• Replication failures: When using streaming replication with replication slots, and a standby goes down, Postgres will retain the WAL files needed by the standby so that the stanby can resume from the point where it left off. If the standby goes offline for extended periods of time, or if someone forgot to delete the replication slot on the primary, the WAL files can be retained indefinitely. Ensure all your standbys and replication slots are active, and that your standbys can keep up the the changes happening at the primary.
  • Long running transactions: These can prevent checkpoints, and therefore the WAL files have to be retained until the time checkpointer can make progress. Ensure that you have no long running transactions, especially ones that mutate a lot of data (read only transactions are OK).

How Do I Monitor WAL Files?


Shell scripts that simply monitor the count of files in the pg_wal directory, and send the values to your existing monitoring systems should help you keep track of the WAL file count. Existing script-based tools like check_postgres can also collect this information. You should also have a way to correlate this count with the PostgreSQL activity going on at a specific time.


PostgreSQL does not have a built-in function or view that directly returns WAL file related information. You can however, use this query:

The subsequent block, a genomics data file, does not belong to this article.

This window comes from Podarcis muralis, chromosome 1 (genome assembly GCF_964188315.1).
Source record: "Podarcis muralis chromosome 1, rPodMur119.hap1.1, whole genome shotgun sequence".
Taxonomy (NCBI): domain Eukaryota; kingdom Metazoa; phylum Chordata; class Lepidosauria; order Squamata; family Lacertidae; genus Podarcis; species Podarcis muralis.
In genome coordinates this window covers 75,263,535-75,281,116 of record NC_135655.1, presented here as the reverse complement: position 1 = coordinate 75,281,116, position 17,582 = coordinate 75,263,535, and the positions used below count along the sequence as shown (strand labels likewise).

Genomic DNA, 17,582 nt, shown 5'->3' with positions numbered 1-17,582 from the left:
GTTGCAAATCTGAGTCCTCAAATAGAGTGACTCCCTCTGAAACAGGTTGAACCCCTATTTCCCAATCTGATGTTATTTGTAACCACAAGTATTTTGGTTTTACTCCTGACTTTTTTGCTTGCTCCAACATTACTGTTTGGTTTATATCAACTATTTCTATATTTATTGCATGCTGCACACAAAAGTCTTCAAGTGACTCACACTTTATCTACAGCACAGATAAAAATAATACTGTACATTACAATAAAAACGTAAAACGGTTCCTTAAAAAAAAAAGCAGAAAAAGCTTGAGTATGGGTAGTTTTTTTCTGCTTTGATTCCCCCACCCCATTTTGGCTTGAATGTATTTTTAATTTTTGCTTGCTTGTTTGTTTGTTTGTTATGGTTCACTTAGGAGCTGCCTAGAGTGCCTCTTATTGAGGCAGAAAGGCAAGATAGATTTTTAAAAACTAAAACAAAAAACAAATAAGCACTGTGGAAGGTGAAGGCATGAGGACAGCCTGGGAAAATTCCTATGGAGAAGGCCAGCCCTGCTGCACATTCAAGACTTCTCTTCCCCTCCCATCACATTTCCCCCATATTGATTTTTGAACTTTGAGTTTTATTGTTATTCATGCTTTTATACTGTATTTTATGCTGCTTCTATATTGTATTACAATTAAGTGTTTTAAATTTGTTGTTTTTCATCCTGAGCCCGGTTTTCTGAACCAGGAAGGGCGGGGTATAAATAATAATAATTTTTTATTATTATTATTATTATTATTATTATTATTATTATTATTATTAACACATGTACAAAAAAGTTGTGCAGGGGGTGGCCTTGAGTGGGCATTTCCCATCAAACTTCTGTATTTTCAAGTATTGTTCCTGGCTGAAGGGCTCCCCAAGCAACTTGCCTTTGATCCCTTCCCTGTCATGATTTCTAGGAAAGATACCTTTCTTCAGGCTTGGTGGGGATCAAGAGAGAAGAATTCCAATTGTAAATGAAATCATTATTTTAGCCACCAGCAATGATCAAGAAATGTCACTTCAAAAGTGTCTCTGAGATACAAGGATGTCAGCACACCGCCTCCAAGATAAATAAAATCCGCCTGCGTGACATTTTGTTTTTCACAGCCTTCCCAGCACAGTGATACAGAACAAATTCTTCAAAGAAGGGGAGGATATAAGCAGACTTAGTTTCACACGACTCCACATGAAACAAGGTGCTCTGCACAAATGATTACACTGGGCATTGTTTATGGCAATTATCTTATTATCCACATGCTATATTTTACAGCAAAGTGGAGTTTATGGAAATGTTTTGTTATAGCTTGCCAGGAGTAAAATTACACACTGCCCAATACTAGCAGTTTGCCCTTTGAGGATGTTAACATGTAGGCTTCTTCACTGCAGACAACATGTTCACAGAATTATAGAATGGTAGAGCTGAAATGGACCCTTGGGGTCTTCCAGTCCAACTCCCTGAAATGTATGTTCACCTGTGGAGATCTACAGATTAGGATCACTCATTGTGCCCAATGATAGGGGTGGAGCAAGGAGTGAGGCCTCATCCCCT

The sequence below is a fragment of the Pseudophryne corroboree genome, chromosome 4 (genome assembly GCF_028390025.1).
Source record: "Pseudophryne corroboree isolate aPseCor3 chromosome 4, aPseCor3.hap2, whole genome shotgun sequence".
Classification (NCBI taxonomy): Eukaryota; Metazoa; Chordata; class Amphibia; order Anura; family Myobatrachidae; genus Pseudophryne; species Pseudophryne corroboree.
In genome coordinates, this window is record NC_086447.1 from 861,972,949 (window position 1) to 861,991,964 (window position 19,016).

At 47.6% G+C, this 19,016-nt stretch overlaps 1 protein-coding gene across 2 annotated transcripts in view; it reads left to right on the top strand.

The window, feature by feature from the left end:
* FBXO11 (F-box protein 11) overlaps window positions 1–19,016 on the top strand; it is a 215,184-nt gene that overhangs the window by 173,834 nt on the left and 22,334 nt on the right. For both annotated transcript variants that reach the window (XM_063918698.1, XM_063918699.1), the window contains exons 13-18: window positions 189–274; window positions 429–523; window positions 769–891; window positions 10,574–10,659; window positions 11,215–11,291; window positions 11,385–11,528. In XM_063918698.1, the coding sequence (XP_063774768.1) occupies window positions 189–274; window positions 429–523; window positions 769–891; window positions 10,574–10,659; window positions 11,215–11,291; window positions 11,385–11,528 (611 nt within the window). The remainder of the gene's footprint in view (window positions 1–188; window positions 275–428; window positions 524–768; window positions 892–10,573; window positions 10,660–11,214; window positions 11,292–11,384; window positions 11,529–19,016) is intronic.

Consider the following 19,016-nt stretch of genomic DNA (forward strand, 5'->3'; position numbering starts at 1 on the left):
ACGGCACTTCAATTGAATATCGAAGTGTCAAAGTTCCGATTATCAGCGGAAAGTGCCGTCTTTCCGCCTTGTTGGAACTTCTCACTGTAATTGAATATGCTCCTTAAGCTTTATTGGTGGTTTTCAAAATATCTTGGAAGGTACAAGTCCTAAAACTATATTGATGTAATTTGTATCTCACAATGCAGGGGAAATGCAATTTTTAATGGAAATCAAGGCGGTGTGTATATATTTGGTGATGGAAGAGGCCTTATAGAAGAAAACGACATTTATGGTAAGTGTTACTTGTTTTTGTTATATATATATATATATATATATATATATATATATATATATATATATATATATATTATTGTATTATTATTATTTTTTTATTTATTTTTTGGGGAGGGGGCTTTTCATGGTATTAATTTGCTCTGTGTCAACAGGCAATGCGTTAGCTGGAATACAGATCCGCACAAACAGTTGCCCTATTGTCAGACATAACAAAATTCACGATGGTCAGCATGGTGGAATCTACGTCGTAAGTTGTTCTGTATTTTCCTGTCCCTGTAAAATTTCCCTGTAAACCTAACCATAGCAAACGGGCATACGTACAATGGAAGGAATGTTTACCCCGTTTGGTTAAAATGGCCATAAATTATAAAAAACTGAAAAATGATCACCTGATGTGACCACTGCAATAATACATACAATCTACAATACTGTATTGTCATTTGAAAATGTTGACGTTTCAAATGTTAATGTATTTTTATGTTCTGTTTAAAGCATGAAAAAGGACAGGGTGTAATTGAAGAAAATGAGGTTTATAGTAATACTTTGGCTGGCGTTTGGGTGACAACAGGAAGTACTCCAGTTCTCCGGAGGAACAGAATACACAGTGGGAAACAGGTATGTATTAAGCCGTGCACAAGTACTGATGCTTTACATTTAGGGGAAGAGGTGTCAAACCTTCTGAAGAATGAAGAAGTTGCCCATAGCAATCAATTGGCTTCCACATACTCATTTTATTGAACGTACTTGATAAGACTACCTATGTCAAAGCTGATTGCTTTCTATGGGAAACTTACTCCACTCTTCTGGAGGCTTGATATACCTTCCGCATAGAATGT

SELECT COUNT(*) FROM pg_ls_dir('pg_xlog') WHERE pg_ls_dir ~ '^[0-9A-F]{24}';

that does the job of getting the count of WAL files. Note that you’ll need superuser privileges or explicit GRANTs to do a pg_ls_dir.

If you have a system that can monitor the values returned by SQL queries, then this can fit into it.


pgmetrics is an open source tool that can collect and report a lot of PostgreSQL metrics, including WAL file counts. Here is a snippet of it’s output:

WAL Files:
    WAL Archiving?       yes
    WAL Files:           18
    Ready Files:         0
    Archive Rate:        0.00 per min
    Last Archived:       7 Aug 2018 2:14:31 AM (46 seconds ago)
    Last Failure:        
    Totals:              11 succeeded, 0 failed
    Totals Since:        2 May 2018 4:30:41 AM (3 months ago)
    |            Setting |         Value |
    |          wal_level |       logical |
    |    archive_timeout |           120 |
    |    wal_compression |            on |
    |       max_wal_size | 1024 (16 GiB) |
    |       min_wal_size | 100 (1.6 GiB) |
    | checkpoint_timeout |            30 |
    |   full_page_writes |            on |
    |  wal_keep_segments |             2 |


pgDash is a modern, in-depth monitoring solution designed specifically for PostgreSQL deployments. pgDash shows you information and metrics about every aspect of your PostgreSQL database server, collected using the open-source tool pgmetrics.

WAL File Count in pgDash

With pgDash you can correlate WAL file activity at any given time with the SQL queries that were running at the time, and system-level metrics like CPU and memory usage.

Check out the features page to see all that pgDash can do.